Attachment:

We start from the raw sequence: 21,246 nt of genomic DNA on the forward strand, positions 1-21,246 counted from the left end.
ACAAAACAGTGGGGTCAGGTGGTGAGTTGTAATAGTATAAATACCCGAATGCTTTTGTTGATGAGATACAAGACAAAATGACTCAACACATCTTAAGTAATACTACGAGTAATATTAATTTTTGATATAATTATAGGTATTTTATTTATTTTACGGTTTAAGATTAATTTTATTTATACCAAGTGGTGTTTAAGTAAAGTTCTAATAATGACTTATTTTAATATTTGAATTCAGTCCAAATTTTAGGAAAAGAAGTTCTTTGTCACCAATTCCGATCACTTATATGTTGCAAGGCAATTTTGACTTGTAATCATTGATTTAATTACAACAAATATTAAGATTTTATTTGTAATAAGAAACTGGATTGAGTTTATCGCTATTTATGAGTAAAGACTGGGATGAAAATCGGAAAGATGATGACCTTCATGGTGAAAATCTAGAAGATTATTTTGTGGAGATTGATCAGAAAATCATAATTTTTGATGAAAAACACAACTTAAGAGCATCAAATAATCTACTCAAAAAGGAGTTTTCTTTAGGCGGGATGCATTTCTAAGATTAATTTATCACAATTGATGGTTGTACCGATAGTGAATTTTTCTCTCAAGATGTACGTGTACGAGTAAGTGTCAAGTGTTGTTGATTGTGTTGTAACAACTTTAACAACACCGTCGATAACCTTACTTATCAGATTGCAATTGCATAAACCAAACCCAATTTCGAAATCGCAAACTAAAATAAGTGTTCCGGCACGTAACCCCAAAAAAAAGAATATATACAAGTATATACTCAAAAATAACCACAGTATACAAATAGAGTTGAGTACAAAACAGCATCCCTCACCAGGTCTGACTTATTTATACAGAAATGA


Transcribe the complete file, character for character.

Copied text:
We start from the raw sequence: 21,246 nt of genomic DNA on the forward strand, positions 1-21,246 counted from the left end.
ACAAAACAGTGGGGTCAGGTGGTGAGTTGTAATAGTATAAATACCCGAATGCTTTTGTTGATGAGATACAAGACAAAATGACTCAACACATCTTAAGTAATACTACGAGTAATATTAATTTTTGATATAATTATAGGTATTTTATTTATTTTACGGTTTAAGATTAATTTTATTTATACCAAGTGGTGTTTAAGTAAAGTTCTAATAATGACTTATTTTAATATTTGAATTCAGTCCAAATTTTAGGAAAAGAAGTTCTTTGTCACCAATTCCGATCACTTATATGTTGCAAGGCAATTTTGACTTGTAATCATTGATTTAATTACAACAAATATTAAGATTTTATTTGTAATAAGAAACTGGATTGAGTTTATCGCTATTTATGAGTAAAGACTGGGATGAAAATCGGAAAGATGATGACCTTCATGGTGAAAATCTAGAAGATTATTTTGTGGAGATTGATCAGAAAATCATAATTTTTGATGAAAAACACAACTTAAGAGCATCAAATAATCTACTCAAAAAGGAGTTTTCTTTAGGCGGGATGCATTTCTAAGATTAATTTATCACAATTGATGGTTGTACCGATAGTGAATTTTTCTCTCAAGATGTACGTGTACGAGTAAGTGTCAAGTGTTGTTGATTGTGTTGTAACAACTTTAACAACACCGTCGATAACCTTACTTATCAGATTGCAATTGCATAAACCAAACCCAATTTCGAAATCGCAAACTAAAATAAGTGTTCCGGCACGTAACCCCAAAAAAAAGAATATATACAAGTATATACTCAAAAATAACCACAGTATACAAATAGAGTTGAGTACAAAACAGCATCCCTCACCAGGTCTGACTTATTTATACAGAAATGA